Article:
That’s the hardest part of the Weber issue to swallow, he was asking the right questions about the coaching staff and the future plans. All he got in return were words the coaches wanted to give him to make him sign a few hours away.
Simply put, Weber was sold a bill of goods. There’s no way in hell Drayton didn’t know he was going to the Chicago Bears come Thursday. If he didn’t, that hire would have to set some sort of land-speed record in the world of coaching hires then.
I’d have more respect for Drayton leaving if he was just 100 percent honest with Weber. Instead, Drayton continued to tow the company line and do what was needed to be done for them to win this battle with OSU’s bitter rival up north.
Win at all costs right Urban?
Now it’s true that players can be granted a release from the letter of intent because of a coaching change or other situations, but the power lies in the hands of the school they signed with. Ohio State doesn’t have to let Weber or anyone else out of their national letter of intent if they don’t want to.
Which means the student-athlete is completely at the mercy of the school he signed with, and a coaching staff he may no longer trust.
Do you really think Ohio State is just going to hand over a full release from the national letter of intent knowing he’s likely to go right to the University of Michigan and likely hurt them for the next four years.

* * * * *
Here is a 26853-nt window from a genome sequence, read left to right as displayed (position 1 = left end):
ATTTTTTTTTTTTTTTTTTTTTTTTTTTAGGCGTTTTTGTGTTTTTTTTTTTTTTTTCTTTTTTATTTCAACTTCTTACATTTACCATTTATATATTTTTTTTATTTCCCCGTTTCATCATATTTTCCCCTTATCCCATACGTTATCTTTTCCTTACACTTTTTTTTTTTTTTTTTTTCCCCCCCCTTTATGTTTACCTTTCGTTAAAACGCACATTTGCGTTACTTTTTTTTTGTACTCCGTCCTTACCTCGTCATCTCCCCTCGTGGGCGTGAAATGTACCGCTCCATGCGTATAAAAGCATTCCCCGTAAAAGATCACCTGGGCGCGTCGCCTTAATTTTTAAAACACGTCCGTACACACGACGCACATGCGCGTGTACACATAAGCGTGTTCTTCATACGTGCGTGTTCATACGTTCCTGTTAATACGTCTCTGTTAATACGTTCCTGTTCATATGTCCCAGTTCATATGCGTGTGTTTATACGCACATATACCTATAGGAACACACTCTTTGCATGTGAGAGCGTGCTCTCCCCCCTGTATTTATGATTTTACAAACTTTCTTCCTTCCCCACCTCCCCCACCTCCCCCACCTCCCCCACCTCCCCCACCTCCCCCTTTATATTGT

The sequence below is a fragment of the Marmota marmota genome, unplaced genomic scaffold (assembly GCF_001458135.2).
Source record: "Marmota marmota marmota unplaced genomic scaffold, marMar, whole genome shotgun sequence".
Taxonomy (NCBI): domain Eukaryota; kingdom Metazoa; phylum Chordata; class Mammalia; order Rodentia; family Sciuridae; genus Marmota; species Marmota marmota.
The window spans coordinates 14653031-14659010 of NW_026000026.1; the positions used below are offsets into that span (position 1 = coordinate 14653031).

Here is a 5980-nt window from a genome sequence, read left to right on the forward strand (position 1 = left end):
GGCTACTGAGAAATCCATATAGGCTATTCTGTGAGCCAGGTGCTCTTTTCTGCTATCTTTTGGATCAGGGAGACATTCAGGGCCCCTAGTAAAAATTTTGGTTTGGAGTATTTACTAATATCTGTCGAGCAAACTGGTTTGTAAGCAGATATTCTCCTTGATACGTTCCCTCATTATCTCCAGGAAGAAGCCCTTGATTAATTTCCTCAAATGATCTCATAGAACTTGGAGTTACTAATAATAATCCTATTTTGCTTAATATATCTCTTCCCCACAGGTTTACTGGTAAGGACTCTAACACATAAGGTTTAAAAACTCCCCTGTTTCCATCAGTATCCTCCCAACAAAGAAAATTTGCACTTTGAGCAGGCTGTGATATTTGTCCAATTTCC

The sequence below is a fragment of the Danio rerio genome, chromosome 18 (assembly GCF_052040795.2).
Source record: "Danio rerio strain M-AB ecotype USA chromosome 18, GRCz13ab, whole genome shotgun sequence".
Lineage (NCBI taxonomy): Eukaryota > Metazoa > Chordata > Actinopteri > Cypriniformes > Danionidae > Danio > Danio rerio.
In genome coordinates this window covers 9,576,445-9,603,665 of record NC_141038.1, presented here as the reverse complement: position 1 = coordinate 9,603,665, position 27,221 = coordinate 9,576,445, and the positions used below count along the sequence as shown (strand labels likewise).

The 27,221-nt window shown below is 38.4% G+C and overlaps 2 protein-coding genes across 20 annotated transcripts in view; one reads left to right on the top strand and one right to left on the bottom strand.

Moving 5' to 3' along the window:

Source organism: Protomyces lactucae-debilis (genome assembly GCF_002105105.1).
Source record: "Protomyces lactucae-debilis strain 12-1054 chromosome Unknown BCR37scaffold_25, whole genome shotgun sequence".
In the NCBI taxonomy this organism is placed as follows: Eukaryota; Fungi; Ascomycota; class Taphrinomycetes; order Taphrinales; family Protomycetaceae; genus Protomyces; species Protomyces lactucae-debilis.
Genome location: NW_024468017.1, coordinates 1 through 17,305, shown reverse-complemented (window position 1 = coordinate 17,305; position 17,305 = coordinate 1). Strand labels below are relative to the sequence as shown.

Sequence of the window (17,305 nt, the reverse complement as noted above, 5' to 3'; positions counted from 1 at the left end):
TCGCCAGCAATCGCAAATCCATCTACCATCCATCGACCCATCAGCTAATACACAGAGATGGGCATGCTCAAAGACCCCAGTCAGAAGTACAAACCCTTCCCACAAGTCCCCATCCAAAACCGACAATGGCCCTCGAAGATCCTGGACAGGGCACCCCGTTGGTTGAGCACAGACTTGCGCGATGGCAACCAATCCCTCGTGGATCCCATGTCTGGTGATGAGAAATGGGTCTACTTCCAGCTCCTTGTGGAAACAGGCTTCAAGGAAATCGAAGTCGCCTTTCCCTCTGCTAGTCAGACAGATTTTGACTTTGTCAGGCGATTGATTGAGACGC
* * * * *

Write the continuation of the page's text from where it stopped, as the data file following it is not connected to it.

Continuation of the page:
If he isn’t granted a release from his national letter of intent, said player sits out a season and losses a season of eligibility in the process. How is that fair?
It’s akin to your employer telling you you’ll be hired at xyz salary, getting you to accept employment and then saying we aren’t going to actually pay you that salary because the person who made the offer went on to a different company.
How this all goes down just doesn’t sit well, and yes I know life isn’t fair and coaching changes happen all the time. It doesn’t mean something can’t be done either and it’s completely hypocritical for the NCAA to punish a player because a coach takes off on him after selling him a complete bill of goods.
There’s a simple solution to the problem:
If the position coach, coordinator or head coach leaves the school at any time (fired or hired elsewhere) between national signing day and the start of fall camp all incoming players are immediately able to transfer to any school they want without having to lose a year.
For me, it’s akin to truth in advertising — at least this way there’s a check and balance for coaches who want to lie their way to landing a kid for his binding NLI before taking off for his own selfish means.
If coaches can be hired and fired at any point in time (which, as a capitalist, I’m fine with) at least allow the same freedom of movement to the players they are coaching as well.
You can also bet this move will have repercussions for Meyer and the Buckeyes when heading to Cass Tech in the future.
(Meyer and I) are going to have to meet,” said Wilcher. “He got the No. 1 athlete in my school two years in a row and that’s big. But you can’t come up here, up to the north, and walk out of here with your pockets full without giving us respect. You can’t walk all over us. This is not going to happen again, I can tell you that right now.”
Weber may end up sticking with his commitment to Urban Meyer and the Ohio State Buckeyes, but maybe this situation can be the straw that broke the camels back on the hypocrisy of the standards the NCAA has for coaches and players movement.